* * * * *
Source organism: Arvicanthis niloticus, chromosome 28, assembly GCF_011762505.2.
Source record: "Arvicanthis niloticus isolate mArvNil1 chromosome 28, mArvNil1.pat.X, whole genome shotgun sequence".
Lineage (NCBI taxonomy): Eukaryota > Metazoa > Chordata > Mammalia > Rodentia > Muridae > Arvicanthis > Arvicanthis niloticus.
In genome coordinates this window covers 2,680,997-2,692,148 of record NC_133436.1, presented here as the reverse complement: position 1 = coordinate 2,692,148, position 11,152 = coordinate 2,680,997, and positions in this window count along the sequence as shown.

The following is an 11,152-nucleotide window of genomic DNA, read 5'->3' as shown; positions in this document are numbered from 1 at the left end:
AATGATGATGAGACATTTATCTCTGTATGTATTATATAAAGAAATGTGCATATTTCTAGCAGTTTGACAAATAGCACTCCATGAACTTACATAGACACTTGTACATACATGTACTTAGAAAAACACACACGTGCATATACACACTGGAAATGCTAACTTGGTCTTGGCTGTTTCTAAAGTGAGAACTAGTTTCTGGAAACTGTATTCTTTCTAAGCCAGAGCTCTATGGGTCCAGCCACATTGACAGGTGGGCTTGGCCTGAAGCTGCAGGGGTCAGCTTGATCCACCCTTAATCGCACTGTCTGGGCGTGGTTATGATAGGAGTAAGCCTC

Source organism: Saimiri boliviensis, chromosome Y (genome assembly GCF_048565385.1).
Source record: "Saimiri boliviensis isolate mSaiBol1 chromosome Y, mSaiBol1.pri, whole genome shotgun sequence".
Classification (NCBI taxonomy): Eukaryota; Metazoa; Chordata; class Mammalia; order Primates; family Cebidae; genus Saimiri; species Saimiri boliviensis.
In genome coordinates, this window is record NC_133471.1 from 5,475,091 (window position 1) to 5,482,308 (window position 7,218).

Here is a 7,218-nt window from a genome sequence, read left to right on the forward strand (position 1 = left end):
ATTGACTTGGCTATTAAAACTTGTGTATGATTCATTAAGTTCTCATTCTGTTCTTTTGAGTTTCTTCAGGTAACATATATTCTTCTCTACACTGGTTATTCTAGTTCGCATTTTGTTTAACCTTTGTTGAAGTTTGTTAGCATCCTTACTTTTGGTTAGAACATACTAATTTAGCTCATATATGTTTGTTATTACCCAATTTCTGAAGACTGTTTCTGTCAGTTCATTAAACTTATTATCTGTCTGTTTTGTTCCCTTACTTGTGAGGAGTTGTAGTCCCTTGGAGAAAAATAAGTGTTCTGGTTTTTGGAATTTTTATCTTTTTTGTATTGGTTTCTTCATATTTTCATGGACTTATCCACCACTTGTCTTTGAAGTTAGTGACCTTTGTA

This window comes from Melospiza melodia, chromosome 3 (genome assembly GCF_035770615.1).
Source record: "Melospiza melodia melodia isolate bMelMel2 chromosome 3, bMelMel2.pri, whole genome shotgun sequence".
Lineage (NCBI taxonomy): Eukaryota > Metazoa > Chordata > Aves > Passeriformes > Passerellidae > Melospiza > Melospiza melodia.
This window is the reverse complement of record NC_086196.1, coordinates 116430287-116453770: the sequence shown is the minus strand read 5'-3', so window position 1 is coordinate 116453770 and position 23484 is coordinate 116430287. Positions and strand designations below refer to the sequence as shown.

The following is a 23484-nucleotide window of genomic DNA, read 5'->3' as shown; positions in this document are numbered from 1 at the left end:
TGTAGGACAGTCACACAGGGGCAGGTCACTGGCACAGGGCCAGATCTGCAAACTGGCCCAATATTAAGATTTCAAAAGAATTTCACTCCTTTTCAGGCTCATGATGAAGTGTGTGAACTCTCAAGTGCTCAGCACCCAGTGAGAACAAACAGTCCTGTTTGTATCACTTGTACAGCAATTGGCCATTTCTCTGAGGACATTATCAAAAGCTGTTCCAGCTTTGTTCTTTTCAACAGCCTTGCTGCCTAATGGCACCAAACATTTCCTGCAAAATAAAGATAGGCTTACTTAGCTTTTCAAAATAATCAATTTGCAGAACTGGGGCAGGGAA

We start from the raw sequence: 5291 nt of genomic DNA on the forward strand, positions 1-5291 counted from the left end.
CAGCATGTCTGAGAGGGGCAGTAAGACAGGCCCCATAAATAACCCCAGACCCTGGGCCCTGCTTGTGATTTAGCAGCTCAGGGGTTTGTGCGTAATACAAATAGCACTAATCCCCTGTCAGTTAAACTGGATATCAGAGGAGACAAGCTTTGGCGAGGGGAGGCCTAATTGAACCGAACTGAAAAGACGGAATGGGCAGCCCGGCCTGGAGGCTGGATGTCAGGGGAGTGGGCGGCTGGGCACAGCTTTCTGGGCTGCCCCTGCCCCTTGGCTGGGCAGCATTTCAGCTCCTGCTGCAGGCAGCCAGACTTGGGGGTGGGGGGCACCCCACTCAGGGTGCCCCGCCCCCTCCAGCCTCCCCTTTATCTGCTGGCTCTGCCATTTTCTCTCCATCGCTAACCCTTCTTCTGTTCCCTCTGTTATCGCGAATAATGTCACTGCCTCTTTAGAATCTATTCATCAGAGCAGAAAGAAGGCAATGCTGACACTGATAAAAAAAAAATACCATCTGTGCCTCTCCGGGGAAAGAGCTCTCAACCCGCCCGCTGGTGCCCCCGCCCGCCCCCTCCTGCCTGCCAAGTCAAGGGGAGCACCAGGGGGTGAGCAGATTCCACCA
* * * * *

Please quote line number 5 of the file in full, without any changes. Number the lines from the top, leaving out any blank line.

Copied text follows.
The following is an 11,152-nucleotide window of genomic DNA, read 5'->3' as shown; positions in this document are numbered from 1 at the left end: